The 2014 NIH Physician-Scientist Workforce (PSW) Working Group report identified distressing trends among the small proportion of physicians who consider research to be their primary occupation. If unchecked, these trends will lead to a steep decline in the size of the workforce. They include high rates of attrition among young investigators, failure to maintain a robust and diverse pipeline, and a marked increase in the average age of physician-scientists, as older investigators have chosen to continue working and too few younger investigators have entered the workforce to replace them when they eventually retire. While the policy debates continue, here we propose four actions that can be implemented now. These include applying lessons from the MD-PhD training experience to postgraduate training, shortening the time to independence by at least 5 years, achieving greater diversity and numbers in training programs, and establishing Physician-Scientist Career Development offices at medical centers and universities. Rather than waiting for the federal government to solve our problems, we urge the academic community to address these goals by partnering with the NIH and national clinical specialty and medical organizations.
Dianna M. Milewicz, Robin G. Lorenz, Terence S. Dermody, Lawrence F. Brass, the National Association of MD-PhD Programs Executive Committee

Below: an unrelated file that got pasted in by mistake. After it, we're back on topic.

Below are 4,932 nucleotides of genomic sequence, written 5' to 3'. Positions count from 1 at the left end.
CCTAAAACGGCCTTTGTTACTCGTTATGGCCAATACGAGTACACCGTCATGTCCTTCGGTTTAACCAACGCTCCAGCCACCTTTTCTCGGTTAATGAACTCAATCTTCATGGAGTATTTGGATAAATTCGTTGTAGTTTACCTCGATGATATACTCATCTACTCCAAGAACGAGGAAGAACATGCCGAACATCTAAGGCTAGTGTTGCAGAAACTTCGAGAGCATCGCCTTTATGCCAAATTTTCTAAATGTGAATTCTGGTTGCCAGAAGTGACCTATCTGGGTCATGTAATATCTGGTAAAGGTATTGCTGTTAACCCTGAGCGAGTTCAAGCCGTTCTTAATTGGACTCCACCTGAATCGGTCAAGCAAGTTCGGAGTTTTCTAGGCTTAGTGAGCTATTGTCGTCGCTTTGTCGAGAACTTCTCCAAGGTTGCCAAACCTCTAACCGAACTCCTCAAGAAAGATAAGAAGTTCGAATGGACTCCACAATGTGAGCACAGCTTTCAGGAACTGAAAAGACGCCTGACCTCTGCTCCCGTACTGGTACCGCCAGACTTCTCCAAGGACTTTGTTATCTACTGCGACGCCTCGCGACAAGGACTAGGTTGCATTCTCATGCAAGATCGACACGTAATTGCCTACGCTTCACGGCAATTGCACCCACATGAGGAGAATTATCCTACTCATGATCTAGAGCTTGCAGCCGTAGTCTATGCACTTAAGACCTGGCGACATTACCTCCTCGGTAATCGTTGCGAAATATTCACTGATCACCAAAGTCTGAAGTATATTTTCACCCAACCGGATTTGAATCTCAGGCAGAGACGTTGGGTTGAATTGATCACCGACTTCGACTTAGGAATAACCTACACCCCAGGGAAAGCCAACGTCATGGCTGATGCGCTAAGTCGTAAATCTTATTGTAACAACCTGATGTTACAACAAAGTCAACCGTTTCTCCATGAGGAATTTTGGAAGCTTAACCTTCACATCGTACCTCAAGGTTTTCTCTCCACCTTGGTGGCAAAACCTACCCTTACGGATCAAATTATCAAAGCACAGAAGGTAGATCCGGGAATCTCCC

The physician-scientist pipeline: long and leaky.
The figure highlights a number of issues, including career attrition at every stage and the existence of a protracted period when well-trained physicians in their 30s are serving in subordinate positions awaiting the next step in their career progression. To draw attention to their plight, we call this period the holding zone. The illustration is based on the experience of MD-PhD program graduates, but many of the issues reflect the obstacles for any would-be physician-scientist. Attrition rates from MD-PhD programs are low, with most of those who withdraw completing medical school or graduate school. Very few MD-PhD program graduates (5% or fewer) choose to forego postgraduate clinical training as residents and fellows. In our experience, career attrition takes many forms and becomes cumulative at each stage, reflecting the proportion of individuals who either never return to research, opt for full-time clinical practice outside of academia, join academia as an assistant professor but spend their time caring for patients, or are appointed to the tenure track but end up devoting minimal time to research (